The CLARIN sysops team visited Eurac Research on the 4th and 5th of April 2018 in Bolzano, Italy, in order to exchange experiences on best practices in software deployment and containerization, including the use of, Docker, Kubernetes and on-premise GitLab installations.
CLARIN - Eurac Research Docker Kubernetes meeting
The first day we focussed on knowledge exchange. The Eurac Research team started by presenting their on-premise GitLab installation and continued with discussing kubernetes in general and the Eurac Research kubernetes setup specifically. The CLARIN team continued for the afternoon session, presenting their docker best practices, build workflow, deploy workflow and gitlab CI integration.
In the evening we went into town for dinner. We had a nice stroll throughout the center of town and enjoyed the scenery. Eventually we ended up at a restaurant where we enjoyed a nice pizza.
On the second day we started with a more in-depth look at how helm was used at Eurac Research to provide a templating solution, to allow for easy switching between different kubernetes clusters. E.g. simplify the workflow to deploy to a development and production cluster. We continued the day with a more hands-on approach where we installed a minicube cluster locally. In this local cluster we were able to experiment with the kubernetes basics, as discussed on the first day.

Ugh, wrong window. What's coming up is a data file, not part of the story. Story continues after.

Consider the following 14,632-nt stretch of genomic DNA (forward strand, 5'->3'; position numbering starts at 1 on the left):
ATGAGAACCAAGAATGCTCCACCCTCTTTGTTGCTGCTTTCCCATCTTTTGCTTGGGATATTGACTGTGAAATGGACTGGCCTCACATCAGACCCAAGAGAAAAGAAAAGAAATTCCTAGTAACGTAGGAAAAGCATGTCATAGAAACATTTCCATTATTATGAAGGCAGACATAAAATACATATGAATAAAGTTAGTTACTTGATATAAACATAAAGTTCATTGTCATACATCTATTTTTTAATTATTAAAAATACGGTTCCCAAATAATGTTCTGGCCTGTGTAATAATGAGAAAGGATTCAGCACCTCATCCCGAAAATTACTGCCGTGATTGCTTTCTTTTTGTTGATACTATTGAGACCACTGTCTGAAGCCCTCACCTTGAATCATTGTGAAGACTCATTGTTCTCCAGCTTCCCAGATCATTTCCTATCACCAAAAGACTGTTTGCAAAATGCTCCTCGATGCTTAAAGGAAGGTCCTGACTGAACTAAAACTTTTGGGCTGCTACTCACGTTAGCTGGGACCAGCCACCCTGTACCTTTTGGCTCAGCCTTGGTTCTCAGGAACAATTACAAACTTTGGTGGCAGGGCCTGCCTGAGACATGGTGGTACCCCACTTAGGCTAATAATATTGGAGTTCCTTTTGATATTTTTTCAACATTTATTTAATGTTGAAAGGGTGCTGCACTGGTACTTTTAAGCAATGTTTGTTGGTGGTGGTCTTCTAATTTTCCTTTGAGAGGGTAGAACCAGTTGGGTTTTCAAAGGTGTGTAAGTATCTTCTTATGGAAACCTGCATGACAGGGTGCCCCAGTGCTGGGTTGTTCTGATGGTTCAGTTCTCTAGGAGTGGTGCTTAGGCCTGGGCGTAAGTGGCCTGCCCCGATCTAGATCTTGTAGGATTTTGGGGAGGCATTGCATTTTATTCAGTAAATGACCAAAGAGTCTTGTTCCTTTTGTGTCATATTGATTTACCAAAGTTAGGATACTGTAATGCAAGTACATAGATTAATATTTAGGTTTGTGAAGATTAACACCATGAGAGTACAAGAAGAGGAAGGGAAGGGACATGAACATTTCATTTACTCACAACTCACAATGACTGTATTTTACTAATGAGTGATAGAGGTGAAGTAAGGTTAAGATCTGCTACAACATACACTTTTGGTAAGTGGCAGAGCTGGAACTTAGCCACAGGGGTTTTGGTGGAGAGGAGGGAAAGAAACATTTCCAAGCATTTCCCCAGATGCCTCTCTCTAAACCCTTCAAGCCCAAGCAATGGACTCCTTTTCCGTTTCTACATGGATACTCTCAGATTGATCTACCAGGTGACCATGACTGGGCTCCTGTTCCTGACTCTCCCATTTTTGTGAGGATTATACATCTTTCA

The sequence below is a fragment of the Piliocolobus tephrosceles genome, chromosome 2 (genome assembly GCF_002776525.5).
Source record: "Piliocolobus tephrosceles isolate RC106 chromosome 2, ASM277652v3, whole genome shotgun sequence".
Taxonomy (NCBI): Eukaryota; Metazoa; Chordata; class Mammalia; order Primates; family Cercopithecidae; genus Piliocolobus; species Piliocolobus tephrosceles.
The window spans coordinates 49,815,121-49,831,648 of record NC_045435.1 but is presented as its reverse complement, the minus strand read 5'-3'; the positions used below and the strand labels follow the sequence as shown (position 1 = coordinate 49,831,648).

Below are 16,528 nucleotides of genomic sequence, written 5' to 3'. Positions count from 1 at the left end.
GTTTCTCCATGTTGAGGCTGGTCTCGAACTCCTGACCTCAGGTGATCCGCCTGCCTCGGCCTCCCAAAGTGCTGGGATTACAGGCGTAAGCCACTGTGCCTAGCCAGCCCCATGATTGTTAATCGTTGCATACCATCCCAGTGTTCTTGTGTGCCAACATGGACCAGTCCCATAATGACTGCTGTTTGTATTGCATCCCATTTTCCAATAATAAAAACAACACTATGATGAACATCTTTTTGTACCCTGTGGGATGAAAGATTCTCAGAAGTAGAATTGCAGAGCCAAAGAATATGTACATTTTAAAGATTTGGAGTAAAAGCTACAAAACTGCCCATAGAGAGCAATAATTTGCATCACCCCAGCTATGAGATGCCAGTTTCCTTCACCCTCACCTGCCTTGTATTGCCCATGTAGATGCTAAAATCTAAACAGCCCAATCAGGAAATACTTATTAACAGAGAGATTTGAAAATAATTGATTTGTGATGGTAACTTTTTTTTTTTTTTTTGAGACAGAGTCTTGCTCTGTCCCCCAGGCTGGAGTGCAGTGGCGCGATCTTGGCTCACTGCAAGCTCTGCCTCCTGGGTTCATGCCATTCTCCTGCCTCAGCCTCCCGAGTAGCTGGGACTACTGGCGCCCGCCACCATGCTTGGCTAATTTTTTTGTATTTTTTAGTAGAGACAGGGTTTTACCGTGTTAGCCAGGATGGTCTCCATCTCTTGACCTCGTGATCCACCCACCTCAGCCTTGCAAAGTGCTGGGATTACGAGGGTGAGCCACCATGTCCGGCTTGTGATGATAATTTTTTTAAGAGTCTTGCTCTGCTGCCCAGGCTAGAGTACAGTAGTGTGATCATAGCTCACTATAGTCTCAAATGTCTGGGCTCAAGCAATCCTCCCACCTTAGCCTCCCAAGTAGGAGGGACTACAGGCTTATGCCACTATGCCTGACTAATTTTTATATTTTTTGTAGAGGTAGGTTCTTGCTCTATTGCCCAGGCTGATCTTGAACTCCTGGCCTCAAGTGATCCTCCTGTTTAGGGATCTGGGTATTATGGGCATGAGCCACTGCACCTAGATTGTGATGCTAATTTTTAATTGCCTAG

After getting comfortable with the basics we set out to make a demonstrator of a typical deployment workflow we encounter in the CLARIN infrastructure. A service is deployed with multiple instances on different hosts and updating such a service currently is a manual process. With kubernets deploying and managing multiple instance is fully automated. There is also support for rolling updates, but for our update process we typically want to be able to perform processing, such as restoring a backup, before starting the actual service when performing updates.
We ended up experimenting with the kubernetes rolling updates feature together with readiness and liveness probes to control when updated services where started and old services where killed. In the end we managed to create a workflow where we could issue a single command to update the docker image of a service and then kubernetes would take care of starting an additional container, or pod in kubernetes terminology, made sure it fully finished any processing before killing an old pod. This process would be automatically repeated until all pods would be updated, enabling us to perform a rolling update of multiple service instances with a single command.
The concrete outcomes of this exchange are the update workflow demonstrator mentioned above but we also decided to write a short paper, together with the Eurac Research colleagues, based on the discussions we had during these two days. For us, at the CLARIN
, we will also use the knowledge in our evaluation of kubernetes to manage our infrastructure.